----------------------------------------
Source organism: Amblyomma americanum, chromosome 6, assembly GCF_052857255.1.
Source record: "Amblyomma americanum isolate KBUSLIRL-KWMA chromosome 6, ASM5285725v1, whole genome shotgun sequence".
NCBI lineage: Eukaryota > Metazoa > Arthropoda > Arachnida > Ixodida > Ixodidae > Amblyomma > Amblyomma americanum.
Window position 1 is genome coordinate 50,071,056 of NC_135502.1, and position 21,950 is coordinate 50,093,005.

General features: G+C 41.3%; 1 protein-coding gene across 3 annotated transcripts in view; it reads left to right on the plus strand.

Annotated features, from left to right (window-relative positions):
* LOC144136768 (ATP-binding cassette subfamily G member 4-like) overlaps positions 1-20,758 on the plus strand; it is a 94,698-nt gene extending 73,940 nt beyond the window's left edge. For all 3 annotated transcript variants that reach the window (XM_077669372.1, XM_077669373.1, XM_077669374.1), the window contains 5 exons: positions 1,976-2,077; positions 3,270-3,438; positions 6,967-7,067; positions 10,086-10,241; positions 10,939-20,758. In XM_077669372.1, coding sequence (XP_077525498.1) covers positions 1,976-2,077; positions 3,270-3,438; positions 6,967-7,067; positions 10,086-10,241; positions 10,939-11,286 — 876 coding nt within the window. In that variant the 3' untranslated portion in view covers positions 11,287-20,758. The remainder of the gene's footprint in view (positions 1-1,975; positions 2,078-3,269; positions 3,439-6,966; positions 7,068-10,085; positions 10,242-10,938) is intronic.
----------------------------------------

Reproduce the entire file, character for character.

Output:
Source organism: Amblyomma americanum, chromosome 6, assembly GCF_052857255.1.
Source record: "Amblyomma americanum isolate KBUSLIRL-KWMA chromosome 6, ASM5285725v1, whole genome shotgun sequence".
NCBI lineage: Eukaryota > Metazoa > Arthropoda > Arachnida > Ixodida > Ixodidae > Amblyomma > Amblyomma americanum.
Window position 1 is genome coordinate 50,071,056 of NC_135502.1, and position 21,950 is coordinate 50,093,005.

General features: G+C 41.3%; 1 protein-coding gene across 3 annotated transcripts in view; it reads left to right on the plus strand.

Annotated features, from left to right (window-relative positions):
* LOC144136768 (ATP-binding cassette subfamily G member 4-like) overlaps positions 1-20,758 on the plus strand; it is a 94,698-nt gene extending 73,940 nt beyond the window's left edge. For all 3 annotated transcript variants that reach the window (XM_077669372.1, XM_077669373.1, XM_077669374.1), the window contains 5 exons: positions 1,976-2,077; positions 3,270-3,438; positions 6,967-7,067; positions 10,086-10,241; positions 10,939-20,758. In XM_077669372.1, coding sequence (XP_077525498.1) covers positions 1,976-2,077; positions 3,270-3,438; positions 6,967-7,067; positions 10,086-10,241; positions 10,939-11,286 — 876 coding nt within the window. In that variant the 3' untranslated portion in view covers positions 11,287-20,758. The remainder of the gene's footprint in view (positions 1-1,975; positions 2,078-3,269; positions 3,439-6,966; positions 7,068-10,085; positions 10,242-10,938) is intronic.